Here in Texas, as with most other states where MMA is legal, not just any Joe-Schmo-Dana-White-Wannabe off the street can be a fight promoter. One has to obtain an official promoter’s license before they are legally allowed to host an MMA event. This role is reserved for those who have the desire and wherewithall to complete the tedious application process to become licensed by the state athletic commission. The cost can be anywhere from a few hundred dollars to several thousand dollars, all for the right to host MMA events. And just like promoters, all ringside officials must be licensed by the state as well. This includes timekeepers, referrees, scorecard managers, and judges.
Next, there is the task of setting up the fight card. This is placed in the charge of the event matchmaker, who always has a difficult task ahead of him. The reasons are numerous! First of all, matching up fighters isn’t just about finding two guys the same weight and telling them to go at it. There are other aspects to consider, such as the amount of experience, tangible skill-level, and the stylistic matchup between opponents. For this, the matchmaker has to create and nurture a relationship with the coaches & trainers of prospective fighters. It is through this and the trust implied that the matchmaker can truly gauge who should be fighting whom and whether they are truly ready to step into the cage. Once the bouts are set the matchmaker has to keep working as fighters can drop out at any time, for any reason. Nonetheless, it is the matchmaker’s job to ensure that the fans see exciting fights on the night of the live event, and enough of them to feel like they got their money’s worth.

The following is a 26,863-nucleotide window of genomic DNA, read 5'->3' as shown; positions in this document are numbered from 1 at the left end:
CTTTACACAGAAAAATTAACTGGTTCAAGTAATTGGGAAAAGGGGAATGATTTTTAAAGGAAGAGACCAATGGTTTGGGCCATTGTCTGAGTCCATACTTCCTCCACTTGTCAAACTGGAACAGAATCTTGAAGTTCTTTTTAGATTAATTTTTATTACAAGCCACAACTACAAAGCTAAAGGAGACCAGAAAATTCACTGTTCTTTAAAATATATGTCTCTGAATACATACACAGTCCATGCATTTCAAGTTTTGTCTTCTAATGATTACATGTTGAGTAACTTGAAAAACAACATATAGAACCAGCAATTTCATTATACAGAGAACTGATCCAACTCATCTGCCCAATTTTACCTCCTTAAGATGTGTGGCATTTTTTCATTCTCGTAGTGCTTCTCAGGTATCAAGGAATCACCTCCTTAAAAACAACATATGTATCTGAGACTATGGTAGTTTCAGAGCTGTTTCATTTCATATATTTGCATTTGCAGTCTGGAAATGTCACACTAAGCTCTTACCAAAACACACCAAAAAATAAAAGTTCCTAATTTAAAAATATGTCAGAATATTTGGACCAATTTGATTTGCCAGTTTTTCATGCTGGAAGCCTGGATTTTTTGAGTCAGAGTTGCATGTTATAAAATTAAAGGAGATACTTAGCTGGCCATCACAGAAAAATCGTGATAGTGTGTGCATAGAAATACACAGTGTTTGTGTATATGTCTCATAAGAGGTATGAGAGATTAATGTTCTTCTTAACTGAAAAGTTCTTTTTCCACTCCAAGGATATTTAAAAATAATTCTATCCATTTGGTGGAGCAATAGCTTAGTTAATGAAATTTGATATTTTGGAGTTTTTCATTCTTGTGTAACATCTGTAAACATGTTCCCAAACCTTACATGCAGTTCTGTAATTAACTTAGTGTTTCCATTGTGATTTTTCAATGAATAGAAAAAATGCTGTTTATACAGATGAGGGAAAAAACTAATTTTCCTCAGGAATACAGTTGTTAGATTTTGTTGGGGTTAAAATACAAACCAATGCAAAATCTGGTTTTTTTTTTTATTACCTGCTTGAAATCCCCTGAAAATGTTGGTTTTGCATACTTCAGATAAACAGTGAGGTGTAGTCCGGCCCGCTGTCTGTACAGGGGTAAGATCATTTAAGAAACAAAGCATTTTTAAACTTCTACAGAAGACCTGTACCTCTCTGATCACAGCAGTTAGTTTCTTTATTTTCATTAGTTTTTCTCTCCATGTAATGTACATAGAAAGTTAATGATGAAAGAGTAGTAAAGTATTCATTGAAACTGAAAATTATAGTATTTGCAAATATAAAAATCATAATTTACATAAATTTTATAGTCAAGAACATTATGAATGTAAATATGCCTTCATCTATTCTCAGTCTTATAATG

Also, once the promoter arranges for the ideal venue for the event, the event has be marketed to a cross-section of casual fans, die-hards, and gym all across the local area. This typically involves a grass-roots effort of the fighters and the gyms they represent. Usually, those associated with the gladiators involved make up a healthy portion of the attendance. Above and beyond that, additional promotional channels include print publications and the all-powerful internet. Websites like,, and do a great job of promoting MMA events locally here in Houston.